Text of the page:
Let me clarify by describing four scenarios in which you are tasked with some software development. It could be a large or small task. The fourth scenario is the one I'm interested in. The first three are just for contrast.
You either decide how to implement the requirements, or you're given directions or constraints you agree with. (If you hadn't been given those specific directions you probably would have done the same thing anyway.) You feel accountable for the outcome, such as whether it works correctly or is delivered on time. And, of course, the team feels collectively accountable. (We could call this the "happy path.")
You would prefer to do the work one way, but you're instructed to do it a different way, either by a manager, team lead, or team consensus. You disagree with the approach, but you're not a stubborn know-it-all. You understand that their way is valid, or you don't fully understand it but you trust that someone else does. You're probably going to learn something. You feel accountable for the outcome in a normal, non-blaming sort of way.
You're instructed to do something so horribly wrong that it's guaranteed to fail badly. You're in a position to refuse or push back, and you do.
You're given instructions that you know are bad, you raise your objections, and then you follow them anyway. It could be a really awful technical approach, use of copy-pasted code, the wrong tools, wrong library, no unit testing, or anything similar. The negative consequences you expect could include technical failure, technical debt, or significant delays. You do not feel accountable for the outcome. If it doesn't work, takes too long, or the users hate it, you expect the individual(s) who gave you instructions to take full responsibility. It's not that you want to point fingers, but you will if it comes to that.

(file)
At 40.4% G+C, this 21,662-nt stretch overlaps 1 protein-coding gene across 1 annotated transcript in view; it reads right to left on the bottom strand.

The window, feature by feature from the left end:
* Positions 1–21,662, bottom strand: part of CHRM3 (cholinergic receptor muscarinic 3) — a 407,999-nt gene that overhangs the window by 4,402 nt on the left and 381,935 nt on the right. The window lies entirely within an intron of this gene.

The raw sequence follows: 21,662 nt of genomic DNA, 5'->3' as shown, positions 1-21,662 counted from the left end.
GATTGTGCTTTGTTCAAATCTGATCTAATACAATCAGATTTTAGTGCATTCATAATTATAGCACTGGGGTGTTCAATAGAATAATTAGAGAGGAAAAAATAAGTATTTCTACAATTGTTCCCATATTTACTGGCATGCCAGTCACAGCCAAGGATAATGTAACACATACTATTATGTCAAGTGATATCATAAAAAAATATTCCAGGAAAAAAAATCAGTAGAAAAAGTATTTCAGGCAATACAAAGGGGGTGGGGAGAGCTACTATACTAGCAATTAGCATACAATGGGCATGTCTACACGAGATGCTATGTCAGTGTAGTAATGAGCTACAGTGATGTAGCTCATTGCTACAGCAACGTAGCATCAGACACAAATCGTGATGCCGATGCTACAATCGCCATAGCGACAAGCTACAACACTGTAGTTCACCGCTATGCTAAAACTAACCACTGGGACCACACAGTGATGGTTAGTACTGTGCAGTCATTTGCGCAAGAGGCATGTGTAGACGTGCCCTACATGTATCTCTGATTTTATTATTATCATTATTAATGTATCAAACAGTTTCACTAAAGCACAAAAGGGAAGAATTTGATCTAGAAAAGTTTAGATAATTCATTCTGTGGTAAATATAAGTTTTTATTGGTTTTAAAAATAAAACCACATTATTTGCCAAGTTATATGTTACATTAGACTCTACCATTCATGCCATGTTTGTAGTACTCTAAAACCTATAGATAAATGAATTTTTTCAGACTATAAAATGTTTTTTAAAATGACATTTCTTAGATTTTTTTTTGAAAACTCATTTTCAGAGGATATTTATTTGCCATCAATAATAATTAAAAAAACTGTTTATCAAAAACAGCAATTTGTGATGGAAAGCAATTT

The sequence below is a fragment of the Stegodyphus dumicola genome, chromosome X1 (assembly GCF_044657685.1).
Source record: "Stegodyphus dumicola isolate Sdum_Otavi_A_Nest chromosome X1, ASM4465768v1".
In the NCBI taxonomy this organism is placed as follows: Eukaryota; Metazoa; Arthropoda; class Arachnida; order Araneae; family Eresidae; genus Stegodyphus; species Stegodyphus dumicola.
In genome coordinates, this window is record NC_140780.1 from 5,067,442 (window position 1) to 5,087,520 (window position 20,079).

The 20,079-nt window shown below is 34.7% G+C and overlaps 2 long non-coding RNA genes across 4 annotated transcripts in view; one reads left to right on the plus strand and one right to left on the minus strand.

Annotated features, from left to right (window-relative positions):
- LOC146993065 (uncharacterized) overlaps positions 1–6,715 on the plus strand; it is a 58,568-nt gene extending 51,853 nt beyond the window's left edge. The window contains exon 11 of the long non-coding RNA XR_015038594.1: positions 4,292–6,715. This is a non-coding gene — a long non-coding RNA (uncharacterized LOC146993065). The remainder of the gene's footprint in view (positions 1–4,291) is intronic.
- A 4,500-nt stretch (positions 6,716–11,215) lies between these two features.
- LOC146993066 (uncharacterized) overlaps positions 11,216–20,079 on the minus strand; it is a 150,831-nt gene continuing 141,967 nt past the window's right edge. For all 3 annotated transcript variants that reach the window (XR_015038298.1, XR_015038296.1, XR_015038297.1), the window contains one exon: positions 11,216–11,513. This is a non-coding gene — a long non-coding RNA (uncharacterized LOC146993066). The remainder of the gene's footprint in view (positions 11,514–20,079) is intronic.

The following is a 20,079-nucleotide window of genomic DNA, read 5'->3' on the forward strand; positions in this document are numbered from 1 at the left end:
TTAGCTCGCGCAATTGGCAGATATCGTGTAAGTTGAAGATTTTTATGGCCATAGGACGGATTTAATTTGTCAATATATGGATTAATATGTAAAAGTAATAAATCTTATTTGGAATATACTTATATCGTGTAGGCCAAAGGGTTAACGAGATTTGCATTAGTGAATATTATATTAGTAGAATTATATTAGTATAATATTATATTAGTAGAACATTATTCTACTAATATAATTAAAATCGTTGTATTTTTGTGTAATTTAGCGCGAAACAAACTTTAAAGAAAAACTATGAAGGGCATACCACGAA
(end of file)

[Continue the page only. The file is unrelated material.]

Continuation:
That fourth scenario could provoke all sorts of reactions. I'm interested in it for what you might call research purposes.
The final outcome is irrelevant. If it failed, whether someone else ultimately took responsibility or you were blamed is irrelevant. That it is the opposite of team accountability is obvious and also irrelevant.
Here is the question (finally!)
Have you experienced scenario number four, in which you develop software (big as an application, small as a class or method) in a way you believe to be so incorrect that it will have consequences, because someone required you to do so, and you complied with the expectation that they, not you, would be accountable for the outcome?
Emphasis is not on the outcome or who was held accountable, but on whether you felt accountable when you developed the software.
If you just want to answer yes or no, or "yes, several times," that's great. If you'd like to describe the scenario with any amount of detail, that's great too. If it's something you'd rather not share publicly you can contact me privately - my profile name at gmail.com.
The point is not judgment. I'll go first. My answer is yes, I have experienced scenario #4. For example, I've been told to copy/paste/edit code which I know will be incomprehensible, unmaintainable, buggy, and give future developers nightmares. I've had to build features I know users will hate. Sometimes I've been wrong. I usually raised objections or shared concerns with the team. Sometimes the environment made that impractical. If the problems persisted I looked for other work. But the point is that sometimes I did what I was told, and I felt that if it went horribly wrong I could say, "Yes, I understand, but this was not my decision." I did not feel accountable..